Canadian Know-How: Successfully Navigating a Centralized Framework for Oncology Clinical Trial Ethical Review
Now more than ever, time is of the essence when it comes to oncology clinical…
Navigating Canadian Regulations for Oncology Clinical Research
Your Questions Answered Part II
Senior executives from oncology drug developers looking to mitigate recruitment risks for their ongoing or upcoming trials and are considering Canada as a solution are looking for answers to their questions.
This post is Part II of a two-part series summarizing 5 more answers that respond to 10 frequently asked questions by U.S. drug developers about oncology clinical research in Canada.
6) Is it necessary to have a drug depot located in Canada?
No. It is possible to ship study drugs from a US depot to Canada, as long as the necessary information is included in each study drug shipment. This same requirement applies to other study materials, such as laboratory kits.
7) Can Canadian Sites ship biological samples to the US?
Canadian Sites are equipped to and experienced in shipping study biological samples from Canada to a US location (ex: central laboratory). FedEx is a preferred courier since most Canadian hospital and Research Centers have a FedEx pick-off/drop-off desk onsite, thereby facilitating timely shipments of study samples to the US.
8) Are there Site-level Health Canada forms to be completed and/or submitted to Health Canada prior the commencement of a clinical trial?
A Qualified Investigator Undertaking form (QIU), as well as a Clinical Trial Site Information (CTSI) Form must be completed prior to commencement of the trial. In addition, the Site should have received study approval from an appropriate local ethics committee. If the ethics committee’s approval documentation does not include a statement of compliance with the membership requirements for REBs defined in the Regulations (section C.05.001), the Research Ethics Board Attestation (REBA) form also needs to be completed. Solely the CTSI form needs to be submitted to Health Canada prior to trial commencement, unless the appropriate Health Canada Directorate specifically requests copies of the QIU or REBA forms.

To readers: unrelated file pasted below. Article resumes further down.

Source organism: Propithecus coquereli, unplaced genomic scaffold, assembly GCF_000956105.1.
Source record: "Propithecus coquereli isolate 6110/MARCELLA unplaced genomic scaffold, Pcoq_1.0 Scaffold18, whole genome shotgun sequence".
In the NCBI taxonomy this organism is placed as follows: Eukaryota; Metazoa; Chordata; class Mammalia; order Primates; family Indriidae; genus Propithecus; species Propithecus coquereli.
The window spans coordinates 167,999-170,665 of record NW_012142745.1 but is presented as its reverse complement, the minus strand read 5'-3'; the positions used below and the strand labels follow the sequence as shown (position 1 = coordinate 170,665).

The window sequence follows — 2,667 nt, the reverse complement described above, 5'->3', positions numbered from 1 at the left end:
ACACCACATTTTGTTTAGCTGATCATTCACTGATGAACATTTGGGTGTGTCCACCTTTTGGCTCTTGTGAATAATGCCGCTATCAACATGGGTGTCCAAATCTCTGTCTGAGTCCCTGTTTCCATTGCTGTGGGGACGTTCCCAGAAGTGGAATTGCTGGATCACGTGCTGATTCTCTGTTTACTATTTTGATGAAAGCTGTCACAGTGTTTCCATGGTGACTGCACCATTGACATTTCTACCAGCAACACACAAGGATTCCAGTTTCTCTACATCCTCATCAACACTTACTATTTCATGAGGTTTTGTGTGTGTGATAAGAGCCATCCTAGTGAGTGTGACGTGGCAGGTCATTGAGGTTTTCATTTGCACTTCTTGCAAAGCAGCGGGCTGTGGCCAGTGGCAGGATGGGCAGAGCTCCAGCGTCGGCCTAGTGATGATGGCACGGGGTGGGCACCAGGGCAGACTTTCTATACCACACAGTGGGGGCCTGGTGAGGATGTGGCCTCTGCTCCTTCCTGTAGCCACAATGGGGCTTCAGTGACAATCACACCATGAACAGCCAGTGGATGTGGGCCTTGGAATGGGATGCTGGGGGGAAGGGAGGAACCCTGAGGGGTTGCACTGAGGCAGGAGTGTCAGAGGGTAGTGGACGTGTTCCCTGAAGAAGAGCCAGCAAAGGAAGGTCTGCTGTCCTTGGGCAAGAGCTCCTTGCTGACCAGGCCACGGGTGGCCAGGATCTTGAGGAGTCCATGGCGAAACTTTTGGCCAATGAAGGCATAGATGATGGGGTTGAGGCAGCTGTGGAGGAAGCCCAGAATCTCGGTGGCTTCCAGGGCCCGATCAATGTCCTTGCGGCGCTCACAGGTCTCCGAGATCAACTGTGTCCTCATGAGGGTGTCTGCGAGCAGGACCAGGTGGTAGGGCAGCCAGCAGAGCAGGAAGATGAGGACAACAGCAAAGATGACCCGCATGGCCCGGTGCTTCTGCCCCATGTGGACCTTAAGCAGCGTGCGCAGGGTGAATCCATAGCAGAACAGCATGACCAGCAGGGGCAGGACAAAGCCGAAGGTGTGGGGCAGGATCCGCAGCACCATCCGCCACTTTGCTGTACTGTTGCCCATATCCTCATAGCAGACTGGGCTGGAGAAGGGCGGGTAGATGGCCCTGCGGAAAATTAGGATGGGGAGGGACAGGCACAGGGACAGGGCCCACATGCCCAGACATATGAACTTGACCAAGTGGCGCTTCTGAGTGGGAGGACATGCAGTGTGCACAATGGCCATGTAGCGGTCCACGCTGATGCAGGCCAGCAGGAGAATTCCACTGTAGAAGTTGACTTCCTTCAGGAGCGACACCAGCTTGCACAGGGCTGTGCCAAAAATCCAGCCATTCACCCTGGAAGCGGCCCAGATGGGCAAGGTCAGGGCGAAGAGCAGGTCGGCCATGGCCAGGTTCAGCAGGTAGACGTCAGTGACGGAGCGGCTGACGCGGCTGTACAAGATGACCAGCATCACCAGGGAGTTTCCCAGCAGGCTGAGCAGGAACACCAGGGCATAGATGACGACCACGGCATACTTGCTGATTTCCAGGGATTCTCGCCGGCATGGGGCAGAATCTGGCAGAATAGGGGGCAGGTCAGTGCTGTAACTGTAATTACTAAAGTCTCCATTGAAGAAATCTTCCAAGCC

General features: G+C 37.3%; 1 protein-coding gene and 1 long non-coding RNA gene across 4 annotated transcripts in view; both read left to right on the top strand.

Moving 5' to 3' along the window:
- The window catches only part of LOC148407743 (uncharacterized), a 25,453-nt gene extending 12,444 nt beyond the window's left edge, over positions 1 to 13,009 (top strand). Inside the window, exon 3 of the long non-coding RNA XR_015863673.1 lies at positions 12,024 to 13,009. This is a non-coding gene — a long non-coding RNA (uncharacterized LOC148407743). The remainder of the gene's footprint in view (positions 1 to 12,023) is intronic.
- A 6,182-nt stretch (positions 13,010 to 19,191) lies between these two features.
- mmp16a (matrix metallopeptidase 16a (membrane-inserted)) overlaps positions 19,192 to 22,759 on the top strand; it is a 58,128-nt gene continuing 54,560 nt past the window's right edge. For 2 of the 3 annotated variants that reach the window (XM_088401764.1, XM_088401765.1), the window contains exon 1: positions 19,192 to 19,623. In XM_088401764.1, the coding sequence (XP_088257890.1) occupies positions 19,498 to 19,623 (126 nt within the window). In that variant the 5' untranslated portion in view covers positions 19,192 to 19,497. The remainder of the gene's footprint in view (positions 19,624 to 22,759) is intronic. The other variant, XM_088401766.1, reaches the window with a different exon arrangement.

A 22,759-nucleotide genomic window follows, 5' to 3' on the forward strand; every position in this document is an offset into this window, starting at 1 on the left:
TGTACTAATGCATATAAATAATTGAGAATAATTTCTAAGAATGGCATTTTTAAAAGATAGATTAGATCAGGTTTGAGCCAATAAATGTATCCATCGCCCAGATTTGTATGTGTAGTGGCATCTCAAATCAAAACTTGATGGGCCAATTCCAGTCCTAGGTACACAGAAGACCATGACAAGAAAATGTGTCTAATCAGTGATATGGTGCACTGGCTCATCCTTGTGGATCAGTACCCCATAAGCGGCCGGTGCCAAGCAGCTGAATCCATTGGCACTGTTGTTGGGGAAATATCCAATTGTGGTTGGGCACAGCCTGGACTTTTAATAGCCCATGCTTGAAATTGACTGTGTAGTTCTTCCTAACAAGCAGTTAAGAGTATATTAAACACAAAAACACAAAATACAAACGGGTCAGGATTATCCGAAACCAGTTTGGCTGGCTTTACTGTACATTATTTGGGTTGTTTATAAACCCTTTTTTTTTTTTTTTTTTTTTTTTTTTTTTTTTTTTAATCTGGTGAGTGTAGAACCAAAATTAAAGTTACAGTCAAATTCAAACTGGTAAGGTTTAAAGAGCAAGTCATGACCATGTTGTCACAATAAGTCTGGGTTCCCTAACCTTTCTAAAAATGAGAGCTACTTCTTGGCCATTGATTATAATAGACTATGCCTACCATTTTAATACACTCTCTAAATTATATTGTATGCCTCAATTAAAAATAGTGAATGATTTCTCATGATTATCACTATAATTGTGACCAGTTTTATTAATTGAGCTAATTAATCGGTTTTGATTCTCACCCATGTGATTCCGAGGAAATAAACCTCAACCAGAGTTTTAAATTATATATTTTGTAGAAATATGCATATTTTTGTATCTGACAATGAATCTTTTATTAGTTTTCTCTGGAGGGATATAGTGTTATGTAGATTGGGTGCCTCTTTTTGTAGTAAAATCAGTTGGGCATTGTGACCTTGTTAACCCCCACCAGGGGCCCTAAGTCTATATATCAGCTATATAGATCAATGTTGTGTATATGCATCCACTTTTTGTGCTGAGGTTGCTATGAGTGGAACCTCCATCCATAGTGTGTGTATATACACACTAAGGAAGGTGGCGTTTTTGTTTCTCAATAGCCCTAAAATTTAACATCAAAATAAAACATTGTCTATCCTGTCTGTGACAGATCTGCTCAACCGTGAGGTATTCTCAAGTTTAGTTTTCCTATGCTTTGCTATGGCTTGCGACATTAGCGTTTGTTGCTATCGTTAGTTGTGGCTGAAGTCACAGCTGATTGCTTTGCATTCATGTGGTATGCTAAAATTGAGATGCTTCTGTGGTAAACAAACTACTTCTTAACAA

9) Do study documents need to be translated into French in Canada?
Some Canadian centers see patients who speak languages other than English. A vast majority of Canadian centers will accept to work from an English Informed Consent Form for the initial submission to their local ethics board, and final approved templates may be translated once final ethics approval is obtained, thereby expediting and simplifying the process. In addition, any documentation to be presented to patients (ex: patient diary, quality of life questionnaire, etc.), must also be translated into the patients’ spoken language (as required) and approved by the local ethics boards.
Health Canada does not require receipt of a translated Master Informed Consent as part of the CTA; an English version will suffice. In any case, an effective Canadian oncology CRO should readily and promptly be capable of Canadianizing any US Master Informed Consent Form in order to comply with Canadian laws and application requirements, prior to the CTA submission to Health Canada.
10) Do drug labels need to be modified for Canadian Sites?
Labelling of clinical trial drug supplies must conform with section C.05.011 of the Food and Drug Regulations. Study drug labels do not need to be submitted as part of the clinical trial application unless specifically requested by the appropriate Health Canada Directorate.
Labels for study drugs to be used for a clinical trial conducted in Canada must bear the following information in French and in English: a statement indicating that the drug is an investigational drug to be used only by a qualified investigator; the name, number or identifying mark of the drug; the expiration date of the drug; the recommended storage conditions for the drug; the lot number of the drug; the name and address of the sponsor; the protocol code or identification; and if the drug is a radiopharmaceutical as defined in section C.03.201.
An experienced Canadian oncology CRO designs drug labels for Sponsors that comply with Health Canada’s requirements while preserving the Sponsors’ original template. Note that in-study re-labelling of study medication can be done on Site.
Contributed by: Julie Martin, Director, Clinical Operations